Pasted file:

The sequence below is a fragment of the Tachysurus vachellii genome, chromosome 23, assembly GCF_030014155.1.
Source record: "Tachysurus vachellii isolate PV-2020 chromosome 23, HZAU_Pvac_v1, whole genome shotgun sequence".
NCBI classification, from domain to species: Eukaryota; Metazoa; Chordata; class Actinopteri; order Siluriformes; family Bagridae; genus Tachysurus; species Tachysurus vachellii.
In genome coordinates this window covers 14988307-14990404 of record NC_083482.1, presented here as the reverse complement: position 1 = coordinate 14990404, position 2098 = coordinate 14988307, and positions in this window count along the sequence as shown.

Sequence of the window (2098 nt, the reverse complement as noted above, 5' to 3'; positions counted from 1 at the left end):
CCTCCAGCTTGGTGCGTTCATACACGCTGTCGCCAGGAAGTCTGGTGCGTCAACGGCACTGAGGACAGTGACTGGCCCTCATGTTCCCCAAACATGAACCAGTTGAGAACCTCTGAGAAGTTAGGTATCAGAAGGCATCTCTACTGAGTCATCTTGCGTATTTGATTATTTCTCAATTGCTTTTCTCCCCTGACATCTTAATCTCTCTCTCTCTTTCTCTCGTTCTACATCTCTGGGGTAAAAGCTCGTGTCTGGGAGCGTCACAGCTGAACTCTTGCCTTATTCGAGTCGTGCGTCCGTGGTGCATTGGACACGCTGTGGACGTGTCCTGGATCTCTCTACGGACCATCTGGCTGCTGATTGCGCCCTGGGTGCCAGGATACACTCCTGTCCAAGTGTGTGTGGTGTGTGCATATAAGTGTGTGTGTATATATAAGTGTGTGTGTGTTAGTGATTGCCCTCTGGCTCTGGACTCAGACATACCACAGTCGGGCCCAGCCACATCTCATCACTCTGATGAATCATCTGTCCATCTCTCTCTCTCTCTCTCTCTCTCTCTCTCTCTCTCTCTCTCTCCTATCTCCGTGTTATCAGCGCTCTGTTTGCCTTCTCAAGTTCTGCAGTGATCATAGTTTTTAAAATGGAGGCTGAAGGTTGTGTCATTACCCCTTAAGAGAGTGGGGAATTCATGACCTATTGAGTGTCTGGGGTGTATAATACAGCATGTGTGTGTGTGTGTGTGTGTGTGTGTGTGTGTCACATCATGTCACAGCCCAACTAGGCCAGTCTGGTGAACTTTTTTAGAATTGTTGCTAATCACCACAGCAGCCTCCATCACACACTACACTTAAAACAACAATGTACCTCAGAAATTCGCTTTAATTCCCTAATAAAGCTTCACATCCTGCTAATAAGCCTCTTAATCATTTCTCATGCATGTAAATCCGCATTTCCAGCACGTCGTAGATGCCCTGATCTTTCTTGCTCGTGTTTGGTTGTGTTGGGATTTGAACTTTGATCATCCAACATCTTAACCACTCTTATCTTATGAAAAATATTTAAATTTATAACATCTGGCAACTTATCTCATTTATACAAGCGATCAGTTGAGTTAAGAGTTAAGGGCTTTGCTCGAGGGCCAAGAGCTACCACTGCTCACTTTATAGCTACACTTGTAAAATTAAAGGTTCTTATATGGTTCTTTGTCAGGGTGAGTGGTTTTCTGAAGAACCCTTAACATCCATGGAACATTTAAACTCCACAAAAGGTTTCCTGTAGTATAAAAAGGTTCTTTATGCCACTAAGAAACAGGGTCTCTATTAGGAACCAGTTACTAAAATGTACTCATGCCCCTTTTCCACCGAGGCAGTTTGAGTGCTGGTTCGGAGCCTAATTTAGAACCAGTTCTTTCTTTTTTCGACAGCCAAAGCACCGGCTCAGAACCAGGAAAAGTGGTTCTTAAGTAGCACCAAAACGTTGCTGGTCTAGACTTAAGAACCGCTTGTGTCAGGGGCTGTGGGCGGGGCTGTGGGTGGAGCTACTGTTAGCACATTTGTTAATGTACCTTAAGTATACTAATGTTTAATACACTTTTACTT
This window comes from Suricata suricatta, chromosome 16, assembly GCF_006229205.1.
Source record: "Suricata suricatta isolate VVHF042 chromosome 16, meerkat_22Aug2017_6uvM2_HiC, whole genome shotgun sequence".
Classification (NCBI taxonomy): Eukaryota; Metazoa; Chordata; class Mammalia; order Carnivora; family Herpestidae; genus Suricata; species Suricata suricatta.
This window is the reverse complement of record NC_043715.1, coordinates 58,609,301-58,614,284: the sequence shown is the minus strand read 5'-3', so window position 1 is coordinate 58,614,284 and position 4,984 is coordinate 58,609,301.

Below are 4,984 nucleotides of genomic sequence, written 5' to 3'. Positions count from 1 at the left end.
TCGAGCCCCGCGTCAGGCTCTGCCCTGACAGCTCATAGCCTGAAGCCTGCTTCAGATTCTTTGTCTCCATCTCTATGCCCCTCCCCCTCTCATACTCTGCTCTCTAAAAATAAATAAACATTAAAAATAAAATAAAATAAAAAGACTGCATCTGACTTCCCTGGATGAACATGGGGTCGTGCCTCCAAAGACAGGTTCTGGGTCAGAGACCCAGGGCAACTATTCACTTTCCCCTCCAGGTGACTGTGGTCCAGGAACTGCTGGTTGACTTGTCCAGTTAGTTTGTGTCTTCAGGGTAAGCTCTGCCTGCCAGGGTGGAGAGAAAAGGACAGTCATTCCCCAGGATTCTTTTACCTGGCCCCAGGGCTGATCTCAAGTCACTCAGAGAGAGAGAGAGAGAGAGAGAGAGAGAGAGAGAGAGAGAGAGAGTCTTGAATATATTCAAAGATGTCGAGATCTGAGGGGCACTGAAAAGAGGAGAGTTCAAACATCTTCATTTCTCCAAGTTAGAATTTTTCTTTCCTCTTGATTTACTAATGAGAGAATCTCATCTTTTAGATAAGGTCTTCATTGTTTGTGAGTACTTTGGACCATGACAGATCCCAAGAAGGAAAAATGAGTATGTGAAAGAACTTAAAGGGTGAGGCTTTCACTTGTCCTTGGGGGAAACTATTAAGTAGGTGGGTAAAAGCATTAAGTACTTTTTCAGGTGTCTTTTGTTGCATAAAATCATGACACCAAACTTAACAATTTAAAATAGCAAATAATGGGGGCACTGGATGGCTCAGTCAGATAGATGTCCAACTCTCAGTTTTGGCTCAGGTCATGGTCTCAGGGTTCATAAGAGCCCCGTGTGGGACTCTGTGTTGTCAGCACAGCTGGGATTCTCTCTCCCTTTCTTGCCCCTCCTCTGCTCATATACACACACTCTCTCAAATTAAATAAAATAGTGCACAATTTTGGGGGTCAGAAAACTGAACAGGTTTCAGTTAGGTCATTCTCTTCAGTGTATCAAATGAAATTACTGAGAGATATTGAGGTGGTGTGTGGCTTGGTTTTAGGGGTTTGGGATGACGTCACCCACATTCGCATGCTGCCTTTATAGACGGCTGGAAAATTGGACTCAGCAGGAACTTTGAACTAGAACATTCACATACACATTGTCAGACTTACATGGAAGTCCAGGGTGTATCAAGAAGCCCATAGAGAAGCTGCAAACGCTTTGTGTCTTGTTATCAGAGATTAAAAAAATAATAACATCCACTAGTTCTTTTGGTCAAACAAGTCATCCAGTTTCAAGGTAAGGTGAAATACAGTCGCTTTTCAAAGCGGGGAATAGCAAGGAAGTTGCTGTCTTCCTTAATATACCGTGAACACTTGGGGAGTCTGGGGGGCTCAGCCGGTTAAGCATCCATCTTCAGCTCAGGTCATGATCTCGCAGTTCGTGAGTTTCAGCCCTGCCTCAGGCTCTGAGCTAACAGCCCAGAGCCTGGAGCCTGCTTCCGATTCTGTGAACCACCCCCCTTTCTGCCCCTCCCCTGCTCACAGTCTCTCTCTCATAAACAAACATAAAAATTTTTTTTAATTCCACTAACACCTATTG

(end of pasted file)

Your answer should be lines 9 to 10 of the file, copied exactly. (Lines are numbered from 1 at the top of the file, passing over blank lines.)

Classification (NCBI taxonomy): Eukaryota; Metazoa; Chordata; class Mammalia; order Carnivora; family Herpestidae; genus Suricata; species Suricata suricatta.
This window is the reverse complement of record NC_043715.1, coordinates 58,609,301-58,614,284: the sequence shown is the minus strand read 5'-3', so window position 1 is coordinate 58,614,284 and position 4,984 is coordinate 58,609,301.